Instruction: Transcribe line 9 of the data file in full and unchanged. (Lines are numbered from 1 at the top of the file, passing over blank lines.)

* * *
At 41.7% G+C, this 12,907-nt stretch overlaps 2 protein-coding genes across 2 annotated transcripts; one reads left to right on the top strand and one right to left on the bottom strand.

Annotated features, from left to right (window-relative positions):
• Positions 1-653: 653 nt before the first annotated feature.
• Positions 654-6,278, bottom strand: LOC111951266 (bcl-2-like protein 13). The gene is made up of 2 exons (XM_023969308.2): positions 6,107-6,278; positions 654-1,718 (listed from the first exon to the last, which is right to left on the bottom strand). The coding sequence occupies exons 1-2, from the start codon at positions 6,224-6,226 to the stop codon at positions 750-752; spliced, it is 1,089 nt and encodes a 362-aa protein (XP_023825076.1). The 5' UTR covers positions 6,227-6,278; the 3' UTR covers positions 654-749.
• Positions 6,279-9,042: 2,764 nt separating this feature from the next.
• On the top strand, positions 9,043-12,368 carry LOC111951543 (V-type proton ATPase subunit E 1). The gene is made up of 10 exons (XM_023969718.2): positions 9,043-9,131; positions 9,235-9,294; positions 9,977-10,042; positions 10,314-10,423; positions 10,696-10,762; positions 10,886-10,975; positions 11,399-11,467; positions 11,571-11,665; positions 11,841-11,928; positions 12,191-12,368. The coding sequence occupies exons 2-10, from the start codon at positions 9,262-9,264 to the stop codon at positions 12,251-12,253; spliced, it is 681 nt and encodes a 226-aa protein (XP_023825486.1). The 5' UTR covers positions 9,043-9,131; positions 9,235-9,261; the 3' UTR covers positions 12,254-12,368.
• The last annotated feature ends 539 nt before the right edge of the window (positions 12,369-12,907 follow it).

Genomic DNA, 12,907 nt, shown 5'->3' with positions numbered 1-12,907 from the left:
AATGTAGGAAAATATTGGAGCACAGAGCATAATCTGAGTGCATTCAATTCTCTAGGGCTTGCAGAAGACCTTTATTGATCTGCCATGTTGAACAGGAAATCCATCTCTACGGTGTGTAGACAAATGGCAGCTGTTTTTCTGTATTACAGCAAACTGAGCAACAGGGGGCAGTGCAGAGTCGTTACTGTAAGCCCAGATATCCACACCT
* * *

AATGTAGGAAAATATTGGAGCACAGAGCATAATCTGAGTGCATTCAATTCTCTAGGGCTTGCAGAAGACCTTTATTGATCTGCCATGTTGAACAGGAAATCCATCTCTACGGTGTGTAGACAAATGGCAGCTGTTTTTCTGTATTACAGCAAACTGAGCAACAGGGGGCAGTGCAGAGTCGTTACTGTAAGCCCAGATATCCACACCT